This graphic highlights the connection between political sentiment and Islamophobia in Switzerland. To find out more about views on Islam in times of terrorism, see Darius Farman and Enzo Nussio’s addition to the CSS’ Analyses in Security Policy series here. For more CSS charts and graphics, click here.
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This graphic of the week tracks how the Swiss public’s attitude toward security alliances has developed over the past 30 years. To find out more about long-term trends and tendencies in Swiss public opinion on foreign, security, and defense policy issues, see here (in German). For more CSS charts, maps and graphics on defense policy, click here.
This graphic provides an overview of Swiss conflicts with religious dimensions since 1500. To find out how these conflicts continue to shape Switzerland’s contemporary political culture, see Jean-Nicolas Bitter and Angela Ullmann’s recent CSS Analyses in Security Policy here. For more CSS charts, maps and graphics, click here.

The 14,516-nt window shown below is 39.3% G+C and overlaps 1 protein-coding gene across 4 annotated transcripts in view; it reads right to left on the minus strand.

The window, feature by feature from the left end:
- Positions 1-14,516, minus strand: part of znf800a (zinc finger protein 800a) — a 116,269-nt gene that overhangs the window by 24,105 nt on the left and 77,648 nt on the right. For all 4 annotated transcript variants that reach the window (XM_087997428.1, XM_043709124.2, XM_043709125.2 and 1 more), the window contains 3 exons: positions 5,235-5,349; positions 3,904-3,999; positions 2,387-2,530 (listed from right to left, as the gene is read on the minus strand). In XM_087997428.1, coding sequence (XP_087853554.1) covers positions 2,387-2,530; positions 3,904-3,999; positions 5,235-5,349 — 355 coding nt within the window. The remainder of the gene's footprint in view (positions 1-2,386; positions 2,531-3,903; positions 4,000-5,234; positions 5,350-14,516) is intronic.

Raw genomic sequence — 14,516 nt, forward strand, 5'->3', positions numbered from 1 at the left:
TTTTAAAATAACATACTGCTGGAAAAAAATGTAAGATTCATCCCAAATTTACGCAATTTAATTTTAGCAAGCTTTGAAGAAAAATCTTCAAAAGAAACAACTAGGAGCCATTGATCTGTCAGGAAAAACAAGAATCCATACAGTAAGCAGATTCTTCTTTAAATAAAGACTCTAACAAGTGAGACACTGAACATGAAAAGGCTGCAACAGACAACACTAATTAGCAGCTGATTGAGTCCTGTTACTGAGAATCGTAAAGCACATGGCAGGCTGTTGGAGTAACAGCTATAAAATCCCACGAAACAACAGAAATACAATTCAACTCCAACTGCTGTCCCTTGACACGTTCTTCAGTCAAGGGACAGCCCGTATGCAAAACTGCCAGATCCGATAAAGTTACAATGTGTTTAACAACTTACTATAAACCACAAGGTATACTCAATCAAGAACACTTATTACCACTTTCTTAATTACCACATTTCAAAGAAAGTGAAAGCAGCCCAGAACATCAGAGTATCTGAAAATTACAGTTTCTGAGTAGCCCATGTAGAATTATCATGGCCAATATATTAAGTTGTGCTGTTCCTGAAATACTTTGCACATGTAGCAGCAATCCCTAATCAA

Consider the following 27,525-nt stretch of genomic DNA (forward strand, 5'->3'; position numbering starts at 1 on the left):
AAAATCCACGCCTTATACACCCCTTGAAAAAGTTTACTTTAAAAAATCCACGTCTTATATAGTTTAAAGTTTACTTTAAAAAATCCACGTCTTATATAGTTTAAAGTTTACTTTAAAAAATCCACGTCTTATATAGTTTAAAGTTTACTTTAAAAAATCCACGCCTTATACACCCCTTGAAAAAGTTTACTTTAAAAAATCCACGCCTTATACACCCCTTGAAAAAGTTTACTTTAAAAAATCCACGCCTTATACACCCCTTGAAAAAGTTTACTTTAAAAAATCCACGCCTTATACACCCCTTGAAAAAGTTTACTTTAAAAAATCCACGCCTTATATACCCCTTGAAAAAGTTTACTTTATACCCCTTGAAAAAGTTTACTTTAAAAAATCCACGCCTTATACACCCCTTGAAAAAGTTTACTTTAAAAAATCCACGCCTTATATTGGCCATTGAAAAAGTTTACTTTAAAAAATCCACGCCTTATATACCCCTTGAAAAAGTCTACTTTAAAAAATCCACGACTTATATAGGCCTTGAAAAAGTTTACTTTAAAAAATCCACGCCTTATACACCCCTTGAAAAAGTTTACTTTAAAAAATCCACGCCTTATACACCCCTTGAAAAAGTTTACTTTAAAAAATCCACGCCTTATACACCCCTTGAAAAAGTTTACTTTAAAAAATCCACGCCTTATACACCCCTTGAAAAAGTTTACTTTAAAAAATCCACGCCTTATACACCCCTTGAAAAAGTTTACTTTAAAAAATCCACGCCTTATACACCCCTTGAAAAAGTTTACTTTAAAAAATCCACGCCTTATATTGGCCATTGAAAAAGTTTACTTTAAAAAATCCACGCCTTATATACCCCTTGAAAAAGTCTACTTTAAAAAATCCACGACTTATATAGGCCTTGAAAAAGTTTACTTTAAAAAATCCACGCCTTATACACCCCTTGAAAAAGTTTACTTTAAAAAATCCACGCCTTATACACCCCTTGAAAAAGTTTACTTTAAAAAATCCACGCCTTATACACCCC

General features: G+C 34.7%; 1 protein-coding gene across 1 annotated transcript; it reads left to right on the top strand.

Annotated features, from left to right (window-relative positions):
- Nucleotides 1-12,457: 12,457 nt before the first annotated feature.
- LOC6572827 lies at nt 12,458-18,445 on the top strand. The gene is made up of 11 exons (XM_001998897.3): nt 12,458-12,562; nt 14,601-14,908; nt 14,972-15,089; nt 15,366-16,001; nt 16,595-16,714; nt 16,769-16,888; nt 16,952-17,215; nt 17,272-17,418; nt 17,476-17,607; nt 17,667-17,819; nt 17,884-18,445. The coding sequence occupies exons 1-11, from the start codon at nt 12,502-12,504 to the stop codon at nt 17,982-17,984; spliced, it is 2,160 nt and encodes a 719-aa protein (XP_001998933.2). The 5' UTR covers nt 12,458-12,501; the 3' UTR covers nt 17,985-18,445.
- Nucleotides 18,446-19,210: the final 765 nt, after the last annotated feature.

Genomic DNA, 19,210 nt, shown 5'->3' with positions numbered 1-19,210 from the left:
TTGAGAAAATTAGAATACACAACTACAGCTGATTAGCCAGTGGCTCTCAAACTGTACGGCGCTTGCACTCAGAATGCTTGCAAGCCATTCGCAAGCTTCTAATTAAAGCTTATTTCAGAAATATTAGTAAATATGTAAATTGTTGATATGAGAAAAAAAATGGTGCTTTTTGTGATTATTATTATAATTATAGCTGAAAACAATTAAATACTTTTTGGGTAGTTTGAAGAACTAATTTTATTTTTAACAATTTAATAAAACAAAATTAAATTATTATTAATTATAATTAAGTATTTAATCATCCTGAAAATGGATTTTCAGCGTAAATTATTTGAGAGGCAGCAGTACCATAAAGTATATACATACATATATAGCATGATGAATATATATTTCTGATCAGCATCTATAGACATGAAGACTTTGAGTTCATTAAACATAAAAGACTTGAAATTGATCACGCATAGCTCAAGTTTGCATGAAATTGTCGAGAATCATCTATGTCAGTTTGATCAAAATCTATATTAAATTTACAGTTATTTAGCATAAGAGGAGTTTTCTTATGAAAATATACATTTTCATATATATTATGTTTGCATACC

Image courtesy of Markus Spiske/Unsplash.
This article was originally published by the ETH Zukunftsblog on 15 June 2018.
Myriam Dunn Cavelty calls for a realistic assessment of what state institutions can do to combat cyberattacks.
When a cyberattack has been orchestrated by a state actor, people may be tempted to call it “war”. After all, it’s an attack waged on national infrastructures by a foreign power. But the term “cyber war” has been used so often for dramatic effect that I don’t just want to warn against hype. It’s also time to dampen expectations regarding the scope of governmental intervention.
This article was originally published by ETH Zurich’s Zukunftsblog on 11 May 2018. It is also available in German.
Safeguarding both humanitarian traditions and the interests of the domestic pharmaceutical industry creates tension in the Swiss health-related foreign policy, says Ursula Jasper.